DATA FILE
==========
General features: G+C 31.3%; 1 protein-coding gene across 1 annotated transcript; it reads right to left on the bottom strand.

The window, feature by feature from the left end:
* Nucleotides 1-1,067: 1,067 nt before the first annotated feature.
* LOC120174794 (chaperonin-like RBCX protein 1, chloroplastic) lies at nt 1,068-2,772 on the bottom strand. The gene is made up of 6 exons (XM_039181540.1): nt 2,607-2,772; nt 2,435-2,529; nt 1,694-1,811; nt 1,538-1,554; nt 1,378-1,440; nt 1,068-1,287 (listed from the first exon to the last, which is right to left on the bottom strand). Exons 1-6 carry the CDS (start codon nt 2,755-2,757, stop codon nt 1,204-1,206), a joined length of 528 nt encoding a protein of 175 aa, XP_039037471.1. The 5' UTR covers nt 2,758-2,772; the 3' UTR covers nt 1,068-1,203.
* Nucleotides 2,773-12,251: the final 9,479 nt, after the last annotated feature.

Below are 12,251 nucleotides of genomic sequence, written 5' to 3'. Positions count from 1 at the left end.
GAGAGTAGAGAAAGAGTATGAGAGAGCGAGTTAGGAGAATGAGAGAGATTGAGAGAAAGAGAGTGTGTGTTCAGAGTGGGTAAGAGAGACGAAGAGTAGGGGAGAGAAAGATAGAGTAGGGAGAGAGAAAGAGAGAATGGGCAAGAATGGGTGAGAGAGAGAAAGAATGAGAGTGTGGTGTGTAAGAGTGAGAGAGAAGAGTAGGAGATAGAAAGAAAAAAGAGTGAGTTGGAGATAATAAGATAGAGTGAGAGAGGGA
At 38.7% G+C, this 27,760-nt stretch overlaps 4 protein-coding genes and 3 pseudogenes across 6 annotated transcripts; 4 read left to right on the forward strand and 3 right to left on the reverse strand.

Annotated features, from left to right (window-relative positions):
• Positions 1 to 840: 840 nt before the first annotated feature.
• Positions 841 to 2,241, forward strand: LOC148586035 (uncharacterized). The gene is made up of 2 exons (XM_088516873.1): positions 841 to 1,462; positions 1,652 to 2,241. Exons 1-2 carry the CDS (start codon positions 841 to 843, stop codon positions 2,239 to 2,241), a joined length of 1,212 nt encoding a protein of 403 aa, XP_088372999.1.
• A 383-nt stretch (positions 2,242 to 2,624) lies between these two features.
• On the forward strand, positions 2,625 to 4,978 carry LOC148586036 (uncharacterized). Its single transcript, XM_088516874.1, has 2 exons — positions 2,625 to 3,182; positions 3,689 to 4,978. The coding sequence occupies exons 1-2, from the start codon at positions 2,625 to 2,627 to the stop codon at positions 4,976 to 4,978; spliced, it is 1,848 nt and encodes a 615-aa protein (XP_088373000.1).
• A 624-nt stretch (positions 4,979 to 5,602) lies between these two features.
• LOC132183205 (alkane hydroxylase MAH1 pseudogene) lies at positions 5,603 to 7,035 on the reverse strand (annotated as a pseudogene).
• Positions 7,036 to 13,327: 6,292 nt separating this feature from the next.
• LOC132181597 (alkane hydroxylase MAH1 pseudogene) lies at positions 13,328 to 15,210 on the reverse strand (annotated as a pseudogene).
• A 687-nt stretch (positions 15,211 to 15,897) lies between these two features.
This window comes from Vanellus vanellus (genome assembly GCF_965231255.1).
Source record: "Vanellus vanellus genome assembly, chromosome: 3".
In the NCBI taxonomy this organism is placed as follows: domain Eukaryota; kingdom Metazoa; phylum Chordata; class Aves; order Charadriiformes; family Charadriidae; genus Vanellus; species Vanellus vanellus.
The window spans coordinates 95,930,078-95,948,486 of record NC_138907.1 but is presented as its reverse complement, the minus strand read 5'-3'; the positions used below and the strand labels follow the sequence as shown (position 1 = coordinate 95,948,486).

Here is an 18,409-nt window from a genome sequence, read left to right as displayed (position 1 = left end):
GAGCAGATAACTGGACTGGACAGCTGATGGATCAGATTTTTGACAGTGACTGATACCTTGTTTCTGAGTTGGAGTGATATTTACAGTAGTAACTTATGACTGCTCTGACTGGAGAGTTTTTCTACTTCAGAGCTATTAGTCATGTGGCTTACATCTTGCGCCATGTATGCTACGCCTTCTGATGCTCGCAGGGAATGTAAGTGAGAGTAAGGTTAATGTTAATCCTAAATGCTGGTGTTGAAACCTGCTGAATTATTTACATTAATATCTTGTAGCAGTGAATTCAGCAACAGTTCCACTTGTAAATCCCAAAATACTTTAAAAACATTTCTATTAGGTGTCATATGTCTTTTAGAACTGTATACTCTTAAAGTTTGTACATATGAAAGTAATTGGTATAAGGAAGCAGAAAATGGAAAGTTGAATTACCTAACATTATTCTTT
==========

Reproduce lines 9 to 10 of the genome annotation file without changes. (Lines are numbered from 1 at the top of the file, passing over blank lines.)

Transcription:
Annotated features, from left to right (window-relative positions):
• Positions 1 to 840: 840 nt before the first annotated feature.